I was 16 and living on my own in Johannesburg, attending high school at the National School of the Arts. I was practising myself to a standstill, trying to get into the school’s annual concerto festival with a Mozart piano concerto. I wasn’t sleeping — well, sleeping very little — I was just working, spending all my time at the piano, every moment I had.
The auditions were the following day. I went to Ros [Liebman] for my final piano lesson in preparation. She took one look at me and cancelled the piano lesson. She gave me a large vegetarian meal, with freshly made beetroot juice, and drove me home to rest. She said : ‘Any practice now is pointless, you have to rest’. I didn’t play well enough the next day to make it through for the festival, but her kindness stayed with me. Ros used to say she really didn’t feel like a piano teacher, she couldn’t be a piano teacher because, every week, there was a different challenge. And some weeks, the challenge wasn’t the piano. So she used to say some weeks she was a psychologist, some weeks a doctor, you know.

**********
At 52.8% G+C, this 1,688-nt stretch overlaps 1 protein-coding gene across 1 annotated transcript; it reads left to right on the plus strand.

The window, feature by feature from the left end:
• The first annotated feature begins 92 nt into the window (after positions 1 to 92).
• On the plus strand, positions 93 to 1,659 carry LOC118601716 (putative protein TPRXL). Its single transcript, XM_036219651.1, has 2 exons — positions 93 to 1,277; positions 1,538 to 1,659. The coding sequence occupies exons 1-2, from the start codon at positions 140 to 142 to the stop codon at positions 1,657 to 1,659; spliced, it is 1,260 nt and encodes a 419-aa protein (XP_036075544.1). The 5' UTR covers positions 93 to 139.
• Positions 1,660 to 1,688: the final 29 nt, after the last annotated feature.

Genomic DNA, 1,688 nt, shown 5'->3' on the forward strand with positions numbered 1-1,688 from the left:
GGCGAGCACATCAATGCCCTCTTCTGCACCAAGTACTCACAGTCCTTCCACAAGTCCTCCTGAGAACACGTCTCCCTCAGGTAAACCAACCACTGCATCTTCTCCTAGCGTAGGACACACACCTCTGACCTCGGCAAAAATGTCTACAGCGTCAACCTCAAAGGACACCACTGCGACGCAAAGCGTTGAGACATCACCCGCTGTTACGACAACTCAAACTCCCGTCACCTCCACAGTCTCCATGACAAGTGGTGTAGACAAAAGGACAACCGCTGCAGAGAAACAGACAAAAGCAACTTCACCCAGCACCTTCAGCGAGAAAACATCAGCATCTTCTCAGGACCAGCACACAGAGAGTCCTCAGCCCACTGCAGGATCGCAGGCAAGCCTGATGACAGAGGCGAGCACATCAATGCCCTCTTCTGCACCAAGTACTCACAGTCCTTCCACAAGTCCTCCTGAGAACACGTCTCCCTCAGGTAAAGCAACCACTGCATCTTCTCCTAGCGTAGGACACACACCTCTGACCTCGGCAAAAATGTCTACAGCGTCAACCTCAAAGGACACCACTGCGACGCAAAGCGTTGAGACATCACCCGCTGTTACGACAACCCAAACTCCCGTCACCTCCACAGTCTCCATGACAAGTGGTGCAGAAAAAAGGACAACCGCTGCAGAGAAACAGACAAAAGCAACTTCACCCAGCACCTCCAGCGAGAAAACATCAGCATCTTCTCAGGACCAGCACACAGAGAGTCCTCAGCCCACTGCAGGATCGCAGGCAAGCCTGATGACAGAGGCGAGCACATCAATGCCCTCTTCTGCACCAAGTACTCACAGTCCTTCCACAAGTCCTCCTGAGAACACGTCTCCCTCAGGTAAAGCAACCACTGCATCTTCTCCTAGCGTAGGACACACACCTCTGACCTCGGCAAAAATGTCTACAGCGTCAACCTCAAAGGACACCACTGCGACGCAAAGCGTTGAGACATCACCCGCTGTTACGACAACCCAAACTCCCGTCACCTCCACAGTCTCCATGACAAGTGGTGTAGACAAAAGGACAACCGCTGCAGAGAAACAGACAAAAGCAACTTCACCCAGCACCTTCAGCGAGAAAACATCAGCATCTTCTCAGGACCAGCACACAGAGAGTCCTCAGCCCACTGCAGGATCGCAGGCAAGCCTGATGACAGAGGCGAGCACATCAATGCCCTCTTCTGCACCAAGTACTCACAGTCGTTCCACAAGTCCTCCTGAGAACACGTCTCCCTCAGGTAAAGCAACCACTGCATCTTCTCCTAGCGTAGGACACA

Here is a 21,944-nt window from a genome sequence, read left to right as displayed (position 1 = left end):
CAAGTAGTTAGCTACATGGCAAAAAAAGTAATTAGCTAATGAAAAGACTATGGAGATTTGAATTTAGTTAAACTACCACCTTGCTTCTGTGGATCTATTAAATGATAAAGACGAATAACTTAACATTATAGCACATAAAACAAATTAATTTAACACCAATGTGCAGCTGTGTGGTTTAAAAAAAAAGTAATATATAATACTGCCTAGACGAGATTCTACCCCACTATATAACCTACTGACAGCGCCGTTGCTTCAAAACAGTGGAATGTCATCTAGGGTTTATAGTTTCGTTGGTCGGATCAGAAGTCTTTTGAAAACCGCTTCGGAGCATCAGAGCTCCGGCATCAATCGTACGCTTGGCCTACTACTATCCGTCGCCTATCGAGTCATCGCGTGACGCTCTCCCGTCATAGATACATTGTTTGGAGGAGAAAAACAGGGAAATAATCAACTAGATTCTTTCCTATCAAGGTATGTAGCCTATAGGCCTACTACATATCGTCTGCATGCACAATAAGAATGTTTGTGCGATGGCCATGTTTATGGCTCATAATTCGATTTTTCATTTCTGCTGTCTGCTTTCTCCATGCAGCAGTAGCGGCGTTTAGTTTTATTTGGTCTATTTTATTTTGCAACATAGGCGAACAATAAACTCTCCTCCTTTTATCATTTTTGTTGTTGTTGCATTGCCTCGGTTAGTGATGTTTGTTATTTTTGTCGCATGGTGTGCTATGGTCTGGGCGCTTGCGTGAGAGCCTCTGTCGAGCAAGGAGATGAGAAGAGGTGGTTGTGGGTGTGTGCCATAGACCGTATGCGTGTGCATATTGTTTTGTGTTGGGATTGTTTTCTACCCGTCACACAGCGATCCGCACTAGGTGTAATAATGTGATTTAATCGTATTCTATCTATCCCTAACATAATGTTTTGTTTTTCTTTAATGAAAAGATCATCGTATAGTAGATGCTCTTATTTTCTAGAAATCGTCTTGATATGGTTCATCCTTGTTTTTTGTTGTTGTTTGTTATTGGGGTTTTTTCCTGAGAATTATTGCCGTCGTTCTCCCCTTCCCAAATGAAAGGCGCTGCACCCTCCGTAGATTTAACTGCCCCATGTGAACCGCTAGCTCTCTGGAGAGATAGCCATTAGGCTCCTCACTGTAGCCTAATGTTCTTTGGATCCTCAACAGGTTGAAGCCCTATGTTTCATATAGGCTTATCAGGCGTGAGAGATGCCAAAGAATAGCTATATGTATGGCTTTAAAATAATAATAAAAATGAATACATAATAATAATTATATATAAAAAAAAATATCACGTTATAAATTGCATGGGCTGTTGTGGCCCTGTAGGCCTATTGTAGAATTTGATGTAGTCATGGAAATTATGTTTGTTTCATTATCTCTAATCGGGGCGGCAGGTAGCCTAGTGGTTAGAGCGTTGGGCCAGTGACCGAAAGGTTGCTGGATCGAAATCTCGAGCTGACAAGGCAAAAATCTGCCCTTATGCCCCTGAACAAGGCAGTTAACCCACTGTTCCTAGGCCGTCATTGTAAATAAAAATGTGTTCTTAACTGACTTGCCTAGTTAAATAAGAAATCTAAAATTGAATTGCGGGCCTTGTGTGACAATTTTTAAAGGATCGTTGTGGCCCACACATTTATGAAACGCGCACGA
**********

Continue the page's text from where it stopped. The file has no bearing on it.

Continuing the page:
That’s the thing about Ros — some teachers say their lesson is an hour and they stick to that. But Ros’s “hour” was as long as it took; she would say: ‘I teach until the lesson is learnt.’ She taught very differently to everyone else and kind of created a community around her. That day that she gave me that meal, I thought that what I was trying to get into was Mozart, but the meal was what I needed, the love was what I needed and the rest was what I needed.
She taught me how music fits into the rhythm of life.
— Daniel Hutchinson, composer and music teacher, as told to Franny Rabkin. Ros Liebman died in October 2018